JS  I'm blessed because my wife is just as motivated as I am in this whole entire campaign. We made a commitment to ourselves that she would be up there in Sacramento  with me as well. We're planning on having our kids be a part of this whole process together. We think it's important and it's a family decision that we made to run, it wasn't just me wanting to do this. We're going to do this together. My family is going to be there every step of the way. 

 WR  Melissa Melendez has set the bar very high for reaching out to her constituents in this district (you can almost say we've become spoiled). If you win, how much time will you be spending in the district, and how will that be manifest?
 JS  I think that what she has done has been incredible. As far as town halls, setting up regular meetings, I was blessed because I did that same thing for Mike Morrell, the same thing for Paul Cook. That's my learning experience is getting back into the community. For me, I hope to give everything back to the community. Spend all the time that I possibly can because this is where the decisions are made [...] communication is everything. We're blessed with social media, because we can get [information out] fast.

But we have to go one step farther, and we have to do things like coffee klatches, things like meet and greets. We have to do this regularly so that our folks who are being impacted by legislation in Sacramento know what's coming and they can be prepared for it. 

 WR  This is sort of a no brainer, but for the record, tell me your position on tax issues (new, old, lowering)?
 JS  I'm a "no tax" guy, I made that pledge in council and I'm making that pledge here. It's just gotten out of hand. We're running a surplus right now up in Sacramento, and it's just insane and they're asking for more? [The battle over] Prop 13 is coming. We're looking at split rolls. It's going to impact our commercial [property] owners, triplex, duplex, and that's right up my alley because I work in real estate. Therefore if we don't fix the bleeding now, it's just going to get worse. 

I think a lot of people were tricked into [voting for] the gas tax. I can't tell you how many people came to me and said, "I can't believe it, I voted "no" on it." But "no" meant "yes". 

That's the kind of game that Sacramento/California is playing right now. I'm not saying you've got to go up there and yell and scream, but the people have paid their due, and we're getting to a point now where too many U-Hauls are leaving California, and if we take away property tax [protections] we're going to lose so many residents. Especially our baby boomers who've finally made it to retirement.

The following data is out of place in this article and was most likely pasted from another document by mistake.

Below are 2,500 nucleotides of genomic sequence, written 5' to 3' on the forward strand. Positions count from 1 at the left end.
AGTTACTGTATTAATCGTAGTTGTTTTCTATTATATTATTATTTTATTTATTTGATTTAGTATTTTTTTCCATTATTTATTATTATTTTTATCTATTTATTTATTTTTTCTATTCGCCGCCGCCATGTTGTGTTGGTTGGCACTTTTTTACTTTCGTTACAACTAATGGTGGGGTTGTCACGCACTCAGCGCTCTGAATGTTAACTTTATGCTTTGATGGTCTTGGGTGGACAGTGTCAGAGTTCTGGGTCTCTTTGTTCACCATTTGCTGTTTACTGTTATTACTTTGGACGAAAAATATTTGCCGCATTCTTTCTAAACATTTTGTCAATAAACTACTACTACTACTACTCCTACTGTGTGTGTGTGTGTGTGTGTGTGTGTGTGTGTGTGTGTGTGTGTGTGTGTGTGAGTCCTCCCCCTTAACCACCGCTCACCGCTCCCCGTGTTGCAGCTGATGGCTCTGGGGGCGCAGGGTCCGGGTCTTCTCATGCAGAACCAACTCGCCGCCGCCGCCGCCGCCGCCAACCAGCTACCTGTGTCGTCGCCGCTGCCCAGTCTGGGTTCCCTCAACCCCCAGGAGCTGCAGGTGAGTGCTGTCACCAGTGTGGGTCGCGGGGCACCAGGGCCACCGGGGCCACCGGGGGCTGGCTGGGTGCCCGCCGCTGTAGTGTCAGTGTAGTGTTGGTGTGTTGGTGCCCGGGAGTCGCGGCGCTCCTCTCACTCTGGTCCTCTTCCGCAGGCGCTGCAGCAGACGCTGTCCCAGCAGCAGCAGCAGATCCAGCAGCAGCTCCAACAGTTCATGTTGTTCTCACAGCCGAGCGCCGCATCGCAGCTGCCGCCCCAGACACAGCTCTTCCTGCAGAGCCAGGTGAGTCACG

It goes back to my philosophy, we have to treat politics like a business. 
Kennedy showing that she already has a good supply of the Smith charm at age 2.
 WR  What are some of your hobbies, pastimes or ways you like to spend your free time?
 JS  I was born and raised in a blue collar family. I have a '67 GTO, my dad and I work on that, it's phenomenal. I love going bass fishing. I fish all the time, that's one of my big hobbies. Shooting, I love doing trap shooting, target shooting, that's a thing I've done since I was a kid. I'm an outdoors kid, I love that. I've still got that in me. Love going on hikes. Working out. My wife loves being outdoors, so we get to spend a lot of time in nature getting away from the city life, if you know what I mean (said with a smile)

 WR  Anything else you'd like to add?
 JS  These are interesting times because it's an open seat. I'm running against a couple of my colleagues and they're friends and I respect them. It's an exciting time to campaign, there's so much going on, but for me I made a commitment we're going to run a good campaign. I think it's important, since we all have to go back and serve our communities after the March primary, that we continue to do that. 

I'm blessed because, when you look at the candidates, I'm the only business owner. I'm the only one who has to sign checks every single week for my employees, and having that experience I think will be a big benefit for the 67th Assembly district. I do believe that we have to work hard to get governing back to business and I'm willing to give it all I've got. 

Another thing too, I don't need a job. I have a full time job, I have a business, I'm doing very well when it comes to work. I'm not doing this because I need a job and I'm not doing this because I'm retired. 

I'm doing this because I have the energy, the drive and the motivation in my life right now. I'm not burnt out, I'm not tired, I'm not exhausted, I didn't just get done working thirty/forty years of my life to then retire. I'm all in right now. For me, this is a true passion and desire to serve my home, this entire district, and that's why this is so important to me, and that's why I'm giving it my all. 

I never thought I'd be running for State Assembly, it is so exciting, so fun, I'm encouraged [...] by a lot of support, a lot of endorsements, and I'm excited to see what March brings. But either way I win, because I still get to serve my community, at either level, so I'm excited. 



Wildomar Rap opinion time

I first met Jeremy last year at a new council member training event put on by the League of California Cities. I could tell right away that he had the intangibles to represent a large district. He has always been engaging, effusive and dialed in. 

When I bumped into him the second time, a couple of months later, he flashed a smile, thrust out his hand and said, "Hey Joseph, how's things in Wildomar."

Gulp! I was pretty sure his name started with "J", and that he was a councilman in a nearby city, but other than that, I was at a loss. (It definitely takes me several passes before I know a person's name)

Without further gilding the lily here, let me conclude that Jeremy has the stuff to make for a great representative, it's not a cakewalk, and he knows it. If you have questions for him, don't hesitate to contact him.
•                •                •

Knowing is not enough; we must apply. Willing is not enough; we must do.
– Johann Wolfgang von Goethe

Reading Wildomar Rap is not enough; but then again, maybe it is.